entific scientific syllabus equivalent to that
achieve at the sophomore level in
an American university in at least
three subjects added to which he
is expected to have a working
knowledge of two foreign languages
two modern or one modern and one
classical. At this stage it would
be as well to point out that Mr.
Taylors statement indicating that
Latin, Greek and Divinity are
taught to the exclusion of modern
languages and the science is the

Reader Raps Taylors
Column on Schools

EDITOR:
The May 9 issue of the Alligator
carried yet another example of a
distressing trend in misrepre misrepresentation
sentation misrepresentation of conditions in foreign
countries. Not too long ago we
were given a sordid view of the
higher education system of Peru.
Now we witness in Mr. Clive
Taylors article a similar view of
the education of English citizens.
The fact that Mr. Taylor is of
British nationality places him in
the position of being capable, if
he so desired to give American
readers an objective study of the
school system of Great Britain.
For the benefit of those who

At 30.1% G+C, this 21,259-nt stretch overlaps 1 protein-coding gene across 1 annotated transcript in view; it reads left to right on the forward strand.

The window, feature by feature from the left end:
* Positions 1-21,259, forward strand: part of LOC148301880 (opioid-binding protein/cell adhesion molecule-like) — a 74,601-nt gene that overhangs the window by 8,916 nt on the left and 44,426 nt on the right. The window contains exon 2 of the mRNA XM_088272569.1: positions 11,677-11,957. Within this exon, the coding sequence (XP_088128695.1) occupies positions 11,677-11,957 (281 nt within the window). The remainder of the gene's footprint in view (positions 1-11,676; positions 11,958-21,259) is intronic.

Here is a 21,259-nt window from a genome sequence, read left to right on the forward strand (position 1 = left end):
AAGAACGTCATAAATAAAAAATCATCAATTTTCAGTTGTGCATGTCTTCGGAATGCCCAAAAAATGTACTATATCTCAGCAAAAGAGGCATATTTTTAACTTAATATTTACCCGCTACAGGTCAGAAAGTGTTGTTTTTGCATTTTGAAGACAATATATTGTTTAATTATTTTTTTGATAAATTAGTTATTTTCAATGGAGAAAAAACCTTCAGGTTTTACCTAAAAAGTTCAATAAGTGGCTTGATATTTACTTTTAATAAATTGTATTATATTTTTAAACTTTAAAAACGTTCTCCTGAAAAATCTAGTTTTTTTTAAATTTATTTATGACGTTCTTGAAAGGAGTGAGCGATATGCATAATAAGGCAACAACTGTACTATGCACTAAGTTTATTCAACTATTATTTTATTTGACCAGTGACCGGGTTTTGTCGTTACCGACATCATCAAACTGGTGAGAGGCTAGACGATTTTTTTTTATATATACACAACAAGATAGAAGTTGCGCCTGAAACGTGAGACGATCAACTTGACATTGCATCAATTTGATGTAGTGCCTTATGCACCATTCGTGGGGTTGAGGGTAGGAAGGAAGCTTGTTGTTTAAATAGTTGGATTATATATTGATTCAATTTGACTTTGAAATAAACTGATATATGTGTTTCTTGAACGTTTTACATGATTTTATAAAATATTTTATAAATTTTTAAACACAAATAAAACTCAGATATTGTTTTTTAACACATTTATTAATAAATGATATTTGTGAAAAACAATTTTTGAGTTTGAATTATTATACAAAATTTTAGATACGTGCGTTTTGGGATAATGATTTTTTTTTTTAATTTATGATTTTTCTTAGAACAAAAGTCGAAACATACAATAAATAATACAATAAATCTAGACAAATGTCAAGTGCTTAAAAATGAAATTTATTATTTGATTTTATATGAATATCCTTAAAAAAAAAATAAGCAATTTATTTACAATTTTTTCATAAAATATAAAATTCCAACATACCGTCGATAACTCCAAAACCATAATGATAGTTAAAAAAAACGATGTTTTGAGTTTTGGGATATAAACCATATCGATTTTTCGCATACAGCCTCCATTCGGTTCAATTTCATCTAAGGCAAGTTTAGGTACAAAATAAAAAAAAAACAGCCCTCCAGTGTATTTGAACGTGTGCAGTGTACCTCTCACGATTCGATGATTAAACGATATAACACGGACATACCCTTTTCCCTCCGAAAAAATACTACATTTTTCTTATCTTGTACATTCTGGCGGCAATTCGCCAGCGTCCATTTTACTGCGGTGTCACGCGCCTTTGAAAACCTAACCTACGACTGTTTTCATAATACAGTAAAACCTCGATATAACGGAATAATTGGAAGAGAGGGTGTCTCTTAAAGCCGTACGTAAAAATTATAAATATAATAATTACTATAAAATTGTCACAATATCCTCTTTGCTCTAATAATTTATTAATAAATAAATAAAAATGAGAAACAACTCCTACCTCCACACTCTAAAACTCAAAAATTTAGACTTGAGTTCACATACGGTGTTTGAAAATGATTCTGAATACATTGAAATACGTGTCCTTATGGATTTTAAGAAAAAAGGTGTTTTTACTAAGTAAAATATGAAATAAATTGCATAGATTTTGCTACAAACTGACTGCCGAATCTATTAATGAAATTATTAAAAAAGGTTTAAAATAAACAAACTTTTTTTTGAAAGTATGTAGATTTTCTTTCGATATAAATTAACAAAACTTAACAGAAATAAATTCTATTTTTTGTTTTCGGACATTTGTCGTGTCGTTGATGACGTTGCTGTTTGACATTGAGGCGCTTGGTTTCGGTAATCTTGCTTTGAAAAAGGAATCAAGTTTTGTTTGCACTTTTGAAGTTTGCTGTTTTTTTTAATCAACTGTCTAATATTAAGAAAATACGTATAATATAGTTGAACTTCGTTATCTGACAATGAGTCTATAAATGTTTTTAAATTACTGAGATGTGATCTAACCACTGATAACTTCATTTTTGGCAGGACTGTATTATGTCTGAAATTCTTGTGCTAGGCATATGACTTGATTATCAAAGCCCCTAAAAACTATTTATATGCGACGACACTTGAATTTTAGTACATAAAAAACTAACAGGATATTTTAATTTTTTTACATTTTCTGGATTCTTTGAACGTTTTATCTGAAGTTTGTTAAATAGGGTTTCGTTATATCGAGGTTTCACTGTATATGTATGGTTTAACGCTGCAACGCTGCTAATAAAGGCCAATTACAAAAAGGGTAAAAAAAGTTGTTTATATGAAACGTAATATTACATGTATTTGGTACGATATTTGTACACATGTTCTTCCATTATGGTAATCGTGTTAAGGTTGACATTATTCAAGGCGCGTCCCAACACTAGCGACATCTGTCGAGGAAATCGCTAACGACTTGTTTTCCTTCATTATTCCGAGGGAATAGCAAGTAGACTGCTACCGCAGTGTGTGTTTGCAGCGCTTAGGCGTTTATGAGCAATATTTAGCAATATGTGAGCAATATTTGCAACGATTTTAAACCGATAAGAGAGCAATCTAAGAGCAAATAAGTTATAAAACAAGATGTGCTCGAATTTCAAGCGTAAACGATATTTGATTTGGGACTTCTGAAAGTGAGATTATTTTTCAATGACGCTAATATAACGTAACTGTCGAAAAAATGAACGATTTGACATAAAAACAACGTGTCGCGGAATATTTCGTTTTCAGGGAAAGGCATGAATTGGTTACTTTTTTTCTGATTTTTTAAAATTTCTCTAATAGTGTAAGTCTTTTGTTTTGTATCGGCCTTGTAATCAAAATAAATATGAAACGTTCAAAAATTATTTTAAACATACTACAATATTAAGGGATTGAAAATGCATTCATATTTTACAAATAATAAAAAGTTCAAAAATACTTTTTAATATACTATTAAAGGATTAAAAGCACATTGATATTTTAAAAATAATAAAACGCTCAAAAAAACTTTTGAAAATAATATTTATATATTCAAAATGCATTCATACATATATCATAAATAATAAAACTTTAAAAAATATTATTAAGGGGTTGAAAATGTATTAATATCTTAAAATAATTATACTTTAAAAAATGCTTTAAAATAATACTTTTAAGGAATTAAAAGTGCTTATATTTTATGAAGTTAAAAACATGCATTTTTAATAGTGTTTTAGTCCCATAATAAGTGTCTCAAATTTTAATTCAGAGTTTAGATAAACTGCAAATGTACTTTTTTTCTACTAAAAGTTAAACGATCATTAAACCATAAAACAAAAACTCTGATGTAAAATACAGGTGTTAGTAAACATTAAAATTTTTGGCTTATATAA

may not be prompted to make
further investigation into this
question let me state that the
English education system, like any
other has its good and bad points.
Mr. Taylor chose only the side
which would blacken the reputation
of his former schools.
One wonders why? The pop population
ulation population of the British Isles is NOT
divided into 50% Latin
Inteligentsia (Classical of
course!!) and 50% morons all of
whom are dying like wretched
slaves as a result of the National
Health Ser\ ice, which was forced
upon them as a result of a poor
education through an oversight on
the part of the Ministry of Edu Education,
cation, Education, aided and abetted by the
Mother of Parliaments.
The treatment accorded English
education was one that I am sure
the American college student, who
really wants the facts, will check
against the more qualified